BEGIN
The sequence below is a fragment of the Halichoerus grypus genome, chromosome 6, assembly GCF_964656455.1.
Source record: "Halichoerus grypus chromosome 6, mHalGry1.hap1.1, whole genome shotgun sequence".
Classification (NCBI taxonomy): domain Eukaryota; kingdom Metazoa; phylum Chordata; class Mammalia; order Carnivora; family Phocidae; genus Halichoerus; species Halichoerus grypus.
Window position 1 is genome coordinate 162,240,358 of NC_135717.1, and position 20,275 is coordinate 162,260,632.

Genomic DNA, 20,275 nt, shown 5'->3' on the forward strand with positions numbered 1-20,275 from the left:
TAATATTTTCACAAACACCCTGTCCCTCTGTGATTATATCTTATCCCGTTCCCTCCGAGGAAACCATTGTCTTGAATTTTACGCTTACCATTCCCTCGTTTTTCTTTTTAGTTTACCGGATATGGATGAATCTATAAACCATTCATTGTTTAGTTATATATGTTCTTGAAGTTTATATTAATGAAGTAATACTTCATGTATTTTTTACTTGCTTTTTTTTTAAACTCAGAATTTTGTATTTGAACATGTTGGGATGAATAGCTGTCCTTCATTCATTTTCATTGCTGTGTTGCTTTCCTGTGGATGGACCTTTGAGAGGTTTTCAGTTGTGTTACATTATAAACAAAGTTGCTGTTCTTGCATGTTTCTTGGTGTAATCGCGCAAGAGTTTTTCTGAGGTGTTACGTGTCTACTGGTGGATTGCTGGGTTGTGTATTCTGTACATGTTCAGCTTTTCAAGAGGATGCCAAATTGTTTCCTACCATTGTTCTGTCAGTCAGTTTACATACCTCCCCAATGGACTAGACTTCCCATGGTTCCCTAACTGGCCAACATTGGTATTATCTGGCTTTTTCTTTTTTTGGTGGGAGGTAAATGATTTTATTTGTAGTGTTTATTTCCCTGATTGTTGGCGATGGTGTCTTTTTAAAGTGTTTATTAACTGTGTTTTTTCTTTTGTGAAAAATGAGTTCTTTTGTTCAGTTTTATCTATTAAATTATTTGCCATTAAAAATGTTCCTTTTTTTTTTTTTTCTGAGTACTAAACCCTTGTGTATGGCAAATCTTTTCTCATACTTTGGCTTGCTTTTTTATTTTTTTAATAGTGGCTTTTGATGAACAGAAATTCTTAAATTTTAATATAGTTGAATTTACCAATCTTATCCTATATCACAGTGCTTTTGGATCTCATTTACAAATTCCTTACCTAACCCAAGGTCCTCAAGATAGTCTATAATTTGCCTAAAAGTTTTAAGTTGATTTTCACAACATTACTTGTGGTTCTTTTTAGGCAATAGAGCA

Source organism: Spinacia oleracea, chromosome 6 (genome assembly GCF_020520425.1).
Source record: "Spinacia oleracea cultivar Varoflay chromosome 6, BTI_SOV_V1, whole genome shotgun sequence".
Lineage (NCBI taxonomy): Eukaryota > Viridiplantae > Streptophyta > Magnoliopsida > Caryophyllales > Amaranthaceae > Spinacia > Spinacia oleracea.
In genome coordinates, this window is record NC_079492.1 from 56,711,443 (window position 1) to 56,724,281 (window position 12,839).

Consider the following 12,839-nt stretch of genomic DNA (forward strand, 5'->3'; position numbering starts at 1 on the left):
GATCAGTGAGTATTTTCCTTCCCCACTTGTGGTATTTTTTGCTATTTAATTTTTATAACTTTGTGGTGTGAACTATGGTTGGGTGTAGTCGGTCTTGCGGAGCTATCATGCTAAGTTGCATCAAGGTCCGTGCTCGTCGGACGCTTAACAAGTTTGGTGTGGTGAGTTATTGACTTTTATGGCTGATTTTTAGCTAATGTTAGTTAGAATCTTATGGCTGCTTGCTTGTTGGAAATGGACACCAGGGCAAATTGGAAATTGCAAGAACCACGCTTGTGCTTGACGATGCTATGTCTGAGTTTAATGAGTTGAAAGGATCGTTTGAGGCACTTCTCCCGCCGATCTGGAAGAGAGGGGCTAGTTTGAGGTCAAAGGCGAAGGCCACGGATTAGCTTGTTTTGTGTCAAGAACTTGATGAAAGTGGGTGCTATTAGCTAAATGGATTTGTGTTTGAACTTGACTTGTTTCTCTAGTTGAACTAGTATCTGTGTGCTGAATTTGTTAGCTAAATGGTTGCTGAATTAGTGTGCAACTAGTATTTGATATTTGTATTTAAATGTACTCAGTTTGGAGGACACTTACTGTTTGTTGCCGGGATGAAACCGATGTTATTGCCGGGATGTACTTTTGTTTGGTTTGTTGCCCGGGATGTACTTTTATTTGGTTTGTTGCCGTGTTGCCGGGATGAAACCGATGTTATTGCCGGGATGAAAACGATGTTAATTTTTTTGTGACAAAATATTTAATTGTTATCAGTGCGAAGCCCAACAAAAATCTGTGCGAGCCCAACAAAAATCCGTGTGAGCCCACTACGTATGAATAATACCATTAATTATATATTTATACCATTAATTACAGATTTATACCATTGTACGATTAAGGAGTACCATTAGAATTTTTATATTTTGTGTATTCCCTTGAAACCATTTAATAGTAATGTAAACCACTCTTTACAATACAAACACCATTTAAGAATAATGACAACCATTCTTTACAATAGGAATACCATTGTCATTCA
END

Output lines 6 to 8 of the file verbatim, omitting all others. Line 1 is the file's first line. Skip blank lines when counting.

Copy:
TAATATTTTCACAAACACCCTGTCCCTCTGTGATTATATCTTATCCCGTTCCCTCCGAGGAAACCATTGTCTTGAATTTTACGCTTACCATTCCCTCGTTTTTCTTTTTAGTTTACCGGATATGGATGAATCTATAAACCATTCATTGTTTAGTTATATATGTTCTTGAAGTTTATATTAATGAAGTAATACTTCATGTATTTTTTACTTGCTTTTTTTTTAAACTCAGAATTTTGTATTTGAACATGTTGGGATGAATAGCTGTCCTTCATTCATTTTCATTGCTGTGTTGCTTTCCTGTGGATGGACCTTTGAGAGGTTTTCAGTTGTGTTACATTATAAACAAAGTTGCTGTTCTTGCATGTTTCTTGGTGTAATCGCGCAAGAGTTTTTCTGAGGTGTTACGTGTCTACTGGTGGATTGCTGGGTTGTGTATTCTGTACATGTTCAGCTTTTCAAGAGGATGCCAAATTGTTTCCTACCATTGTTCTGTCAGTCAGTTTACATACCTCCCCAATGGACTAGACTTCCCATGGTTCCCTAACTGGCCAACATTGGTATTATCTGGCTTTTTCTTTTTTTGGTGGGAGGTAAATGATTTTATTTGTAGTGTTTATTTCCCTGATTGTTGGCGATGGTGTCTTTTTAAAGTGTTTATTAACTGTGTTTTTTCTTTTGTGAAAAATGAGTTCTTTTGTTCAGTTTTATCTATTAAATTATTTGCCATTAAAAATGTTCCTTTTTTTTTTTTTTCTGAGTACTAAACCCTTGTGTATGGCAAATCTTTTCTCATACTTTGGCTTGCTTTTTTATTTTTTTAATAGTGGCTTTTGATGAACAGAAATTCTTAAATTTTAATATAGTTGAATTTACCAATCTTATCCTATATCACAGTGCTTTTGGATCTCATTTACAAATTCCTTACCTAACCCAAGGTCCTCAAGATAGTCTATAATTTGCCTAAAAGTTTTAAGTTGATTTTCACAACATTACTTGTGGTTCTTTTTAGGCAATAGAGCA

Source organism: Spinacia oleracea, chromosome 6 (genome assembly GCF_020520425.1).
Source record: "Spinacia oleracea cultivar Varoflay chromosome 6, BTI_SOV_V1, whole genome shotgun sequence".